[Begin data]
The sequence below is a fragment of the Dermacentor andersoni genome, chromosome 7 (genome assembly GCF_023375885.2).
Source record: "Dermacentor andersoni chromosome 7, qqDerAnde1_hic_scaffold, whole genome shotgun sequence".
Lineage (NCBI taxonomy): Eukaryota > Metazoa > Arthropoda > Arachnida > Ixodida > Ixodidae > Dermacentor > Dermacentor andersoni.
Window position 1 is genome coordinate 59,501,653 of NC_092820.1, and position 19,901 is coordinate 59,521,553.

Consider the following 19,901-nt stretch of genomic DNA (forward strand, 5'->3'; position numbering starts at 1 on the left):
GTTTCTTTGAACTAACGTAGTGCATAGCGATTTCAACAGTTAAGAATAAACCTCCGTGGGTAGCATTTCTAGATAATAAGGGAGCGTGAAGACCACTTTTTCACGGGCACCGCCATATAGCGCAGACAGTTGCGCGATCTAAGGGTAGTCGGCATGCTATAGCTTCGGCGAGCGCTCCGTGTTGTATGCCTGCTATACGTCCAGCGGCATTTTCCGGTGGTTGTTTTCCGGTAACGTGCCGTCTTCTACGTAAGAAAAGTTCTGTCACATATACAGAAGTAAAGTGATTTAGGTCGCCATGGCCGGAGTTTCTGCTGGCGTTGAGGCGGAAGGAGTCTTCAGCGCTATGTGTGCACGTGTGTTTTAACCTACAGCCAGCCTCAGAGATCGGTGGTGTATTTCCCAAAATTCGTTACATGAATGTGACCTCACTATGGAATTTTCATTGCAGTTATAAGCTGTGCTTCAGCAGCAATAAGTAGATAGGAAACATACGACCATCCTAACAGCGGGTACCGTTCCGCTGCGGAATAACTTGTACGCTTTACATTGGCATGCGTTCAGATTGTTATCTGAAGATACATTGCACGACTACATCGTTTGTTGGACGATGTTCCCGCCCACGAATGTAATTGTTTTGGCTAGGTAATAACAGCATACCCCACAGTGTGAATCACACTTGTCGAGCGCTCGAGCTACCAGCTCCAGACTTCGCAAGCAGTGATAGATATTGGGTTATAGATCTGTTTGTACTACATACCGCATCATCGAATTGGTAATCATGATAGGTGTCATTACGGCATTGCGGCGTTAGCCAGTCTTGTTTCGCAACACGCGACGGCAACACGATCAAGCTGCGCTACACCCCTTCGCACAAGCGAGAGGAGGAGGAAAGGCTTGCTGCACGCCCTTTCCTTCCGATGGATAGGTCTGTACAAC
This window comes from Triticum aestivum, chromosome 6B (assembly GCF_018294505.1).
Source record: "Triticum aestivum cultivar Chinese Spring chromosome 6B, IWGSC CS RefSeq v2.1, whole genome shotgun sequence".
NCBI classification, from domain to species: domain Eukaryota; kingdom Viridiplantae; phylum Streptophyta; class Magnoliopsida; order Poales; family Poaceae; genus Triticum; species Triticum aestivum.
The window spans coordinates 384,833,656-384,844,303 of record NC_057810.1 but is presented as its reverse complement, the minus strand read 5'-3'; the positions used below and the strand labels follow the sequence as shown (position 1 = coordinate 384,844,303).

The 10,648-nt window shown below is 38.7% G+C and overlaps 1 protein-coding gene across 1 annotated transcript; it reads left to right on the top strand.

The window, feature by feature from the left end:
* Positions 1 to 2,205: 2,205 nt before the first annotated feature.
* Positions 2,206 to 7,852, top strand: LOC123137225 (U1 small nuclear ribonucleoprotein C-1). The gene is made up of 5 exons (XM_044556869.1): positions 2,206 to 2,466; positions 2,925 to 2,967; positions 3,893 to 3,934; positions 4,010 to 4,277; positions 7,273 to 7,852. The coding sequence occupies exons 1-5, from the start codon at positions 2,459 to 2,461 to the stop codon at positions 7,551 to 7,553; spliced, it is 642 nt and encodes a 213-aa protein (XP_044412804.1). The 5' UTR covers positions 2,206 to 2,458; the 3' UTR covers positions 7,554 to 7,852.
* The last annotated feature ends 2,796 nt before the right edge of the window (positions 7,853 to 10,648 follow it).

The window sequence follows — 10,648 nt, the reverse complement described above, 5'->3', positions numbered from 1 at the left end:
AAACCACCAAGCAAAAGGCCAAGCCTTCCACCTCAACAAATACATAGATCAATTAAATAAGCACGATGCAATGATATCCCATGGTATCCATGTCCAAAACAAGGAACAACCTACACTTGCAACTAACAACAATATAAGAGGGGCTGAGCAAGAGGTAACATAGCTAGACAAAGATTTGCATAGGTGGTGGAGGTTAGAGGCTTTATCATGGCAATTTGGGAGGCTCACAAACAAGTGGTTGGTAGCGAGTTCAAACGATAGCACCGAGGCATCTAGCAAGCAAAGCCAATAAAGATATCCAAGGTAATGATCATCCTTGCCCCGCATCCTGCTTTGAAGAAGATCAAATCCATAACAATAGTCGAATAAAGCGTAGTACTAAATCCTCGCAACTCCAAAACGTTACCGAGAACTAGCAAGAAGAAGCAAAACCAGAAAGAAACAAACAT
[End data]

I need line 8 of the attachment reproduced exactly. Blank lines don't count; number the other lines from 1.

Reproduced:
Source record: "Triticum aestivum cultivar Chinese Spring chromosome 6B, IWGSC CS RefSeq v2.1, whole genome shotgun sequence".